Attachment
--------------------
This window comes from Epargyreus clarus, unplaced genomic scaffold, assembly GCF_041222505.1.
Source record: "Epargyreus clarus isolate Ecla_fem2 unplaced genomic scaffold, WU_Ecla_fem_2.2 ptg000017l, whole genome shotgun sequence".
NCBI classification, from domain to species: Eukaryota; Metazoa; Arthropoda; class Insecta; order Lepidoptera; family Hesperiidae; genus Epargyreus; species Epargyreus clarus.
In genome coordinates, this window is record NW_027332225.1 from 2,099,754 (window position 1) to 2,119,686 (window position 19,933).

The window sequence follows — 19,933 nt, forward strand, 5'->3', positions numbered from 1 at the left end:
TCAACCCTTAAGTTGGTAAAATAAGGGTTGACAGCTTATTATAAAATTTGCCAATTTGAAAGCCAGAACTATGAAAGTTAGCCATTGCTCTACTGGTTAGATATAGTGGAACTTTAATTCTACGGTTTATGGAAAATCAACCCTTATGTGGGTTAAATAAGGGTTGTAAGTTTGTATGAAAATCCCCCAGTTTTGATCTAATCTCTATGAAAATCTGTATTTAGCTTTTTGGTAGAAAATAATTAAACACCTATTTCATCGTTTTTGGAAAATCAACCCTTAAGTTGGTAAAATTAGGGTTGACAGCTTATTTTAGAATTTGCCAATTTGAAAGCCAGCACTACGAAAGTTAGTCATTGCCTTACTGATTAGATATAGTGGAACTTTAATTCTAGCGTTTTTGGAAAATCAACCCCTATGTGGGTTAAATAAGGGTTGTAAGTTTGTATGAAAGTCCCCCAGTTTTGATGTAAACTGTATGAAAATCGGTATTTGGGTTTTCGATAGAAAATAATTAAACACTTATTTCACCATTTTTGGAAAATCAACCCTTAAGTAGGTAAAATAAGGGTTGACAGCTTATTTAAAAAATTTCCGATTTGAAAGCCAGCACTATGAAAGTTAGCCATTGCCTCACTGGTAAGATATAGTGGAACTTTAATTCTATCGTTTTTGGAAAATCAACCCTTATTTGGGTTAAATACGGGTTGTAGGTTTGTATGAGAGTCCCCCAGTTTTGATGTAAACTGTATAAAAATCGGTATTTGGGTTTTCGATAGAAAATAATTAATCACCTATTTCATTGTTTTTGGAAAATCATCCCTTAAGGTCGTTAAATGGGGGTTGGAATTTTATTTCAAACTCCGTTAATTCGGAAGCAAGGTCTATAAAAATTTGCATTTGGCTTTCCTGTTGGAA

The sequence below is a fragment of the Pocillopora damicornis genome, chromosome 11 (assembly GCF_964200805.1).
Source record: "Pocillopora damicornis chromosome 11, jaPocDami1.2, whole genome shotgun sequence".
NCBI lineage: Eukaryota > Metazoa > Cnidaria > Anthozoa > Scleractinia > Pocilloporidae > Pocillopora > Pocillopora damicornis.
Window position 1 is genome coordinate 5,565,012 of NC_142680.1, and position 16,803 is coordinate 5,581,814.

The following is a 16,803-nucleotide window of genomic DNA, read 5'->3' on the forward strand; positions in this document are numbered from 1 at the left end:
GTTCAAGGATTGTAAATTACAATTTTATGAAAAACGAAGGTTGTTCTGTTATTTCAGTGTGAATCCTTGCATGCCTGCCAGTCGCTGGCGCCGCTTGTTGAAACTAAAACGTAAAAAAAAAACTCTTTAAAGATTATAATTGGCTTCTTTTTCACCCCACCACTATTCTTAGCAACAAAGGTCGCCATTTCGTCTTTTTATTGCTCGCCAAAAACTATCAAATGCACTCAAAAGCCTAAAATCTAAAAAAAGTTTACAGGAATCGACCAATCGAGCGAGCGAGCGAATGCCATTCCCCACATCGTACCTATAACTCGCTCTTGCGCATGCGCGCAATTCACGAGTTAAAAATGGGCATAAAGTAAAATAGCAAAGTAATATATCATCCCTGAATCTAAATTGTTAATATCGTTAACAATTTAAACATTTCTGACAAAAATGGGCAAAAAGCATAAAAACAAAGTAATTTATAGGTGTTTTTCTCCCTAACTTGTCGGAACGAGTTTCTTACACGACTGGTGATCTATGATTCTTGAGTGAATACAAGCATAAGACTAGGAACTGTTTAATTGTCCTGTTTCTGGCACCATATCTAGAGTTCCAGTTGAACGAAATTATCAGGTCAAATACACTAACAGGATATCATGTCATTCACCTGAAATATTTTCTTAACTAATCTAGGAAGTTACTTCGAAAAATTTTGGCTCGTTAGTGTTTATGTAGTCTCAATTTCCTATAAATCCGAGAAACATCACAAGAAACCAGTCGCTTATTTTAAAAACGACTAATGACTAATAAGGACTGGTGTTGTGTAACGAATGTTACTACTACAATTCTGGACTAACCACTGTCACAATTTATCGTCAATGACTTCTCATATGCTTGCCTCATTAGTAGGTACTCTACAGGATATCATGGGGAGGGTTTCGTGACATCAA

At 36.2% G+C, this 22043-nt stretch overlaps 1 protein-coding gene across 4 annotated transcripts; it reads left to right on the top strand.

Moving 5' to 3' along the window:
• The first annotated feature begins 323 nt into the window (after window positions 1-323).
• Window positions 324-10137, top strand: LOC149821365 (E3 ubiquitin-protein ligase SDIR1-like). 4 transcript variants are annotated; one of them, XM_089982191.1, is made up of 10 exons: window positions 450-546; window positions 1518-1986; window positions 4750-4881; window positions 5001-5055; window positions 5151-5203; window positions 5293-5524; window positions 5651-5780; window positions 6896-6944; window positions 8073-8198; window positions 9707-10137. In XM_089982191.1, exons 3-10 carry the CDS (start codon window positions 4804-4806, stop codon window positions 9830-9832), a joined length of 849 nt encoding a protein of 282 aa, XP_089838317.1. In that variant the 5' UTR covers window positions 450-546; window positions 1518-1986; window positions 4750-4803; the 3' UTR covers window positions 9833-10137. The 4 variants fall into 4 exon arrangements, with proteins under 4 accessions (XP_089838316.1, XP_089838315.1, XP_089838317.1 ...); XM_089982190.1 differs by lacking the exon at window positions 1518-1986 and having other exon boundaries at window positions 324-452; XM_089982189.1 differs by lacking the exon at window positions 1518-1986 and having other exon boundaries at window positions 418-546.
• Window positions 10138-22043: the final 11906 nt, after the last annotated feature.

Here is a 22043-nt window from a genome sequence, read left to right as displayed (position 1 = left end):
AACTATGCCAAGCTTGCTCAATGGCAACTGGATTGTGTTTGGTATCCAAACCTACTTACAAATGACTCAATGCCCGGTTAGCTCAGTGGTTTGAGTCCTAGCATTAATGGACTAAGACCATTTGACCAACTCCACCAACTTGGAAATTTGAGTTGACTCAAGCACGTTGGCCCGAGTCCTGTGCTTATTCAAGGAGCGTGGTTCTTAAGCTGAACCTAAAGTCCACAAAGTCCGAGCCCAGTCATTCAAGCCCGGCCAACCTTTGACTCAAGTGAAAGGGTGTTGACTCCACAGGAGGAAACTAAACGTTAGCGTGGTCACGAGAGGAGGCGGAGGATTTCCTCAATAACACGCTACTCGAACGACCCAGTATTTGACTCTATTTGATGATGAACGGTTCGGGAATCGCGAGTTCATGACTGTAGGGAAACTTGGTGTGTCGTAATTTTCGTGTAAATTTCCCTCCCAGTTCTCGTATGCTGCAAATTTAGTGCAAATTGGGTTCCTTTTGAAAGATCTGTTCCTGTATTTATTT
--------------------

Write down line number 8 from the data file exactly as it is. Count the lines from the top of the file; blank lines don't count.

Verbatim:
Source record: "Pocillopora damicornis chromosome 11, jaPocDami1.2, whole genome shotgun sequence".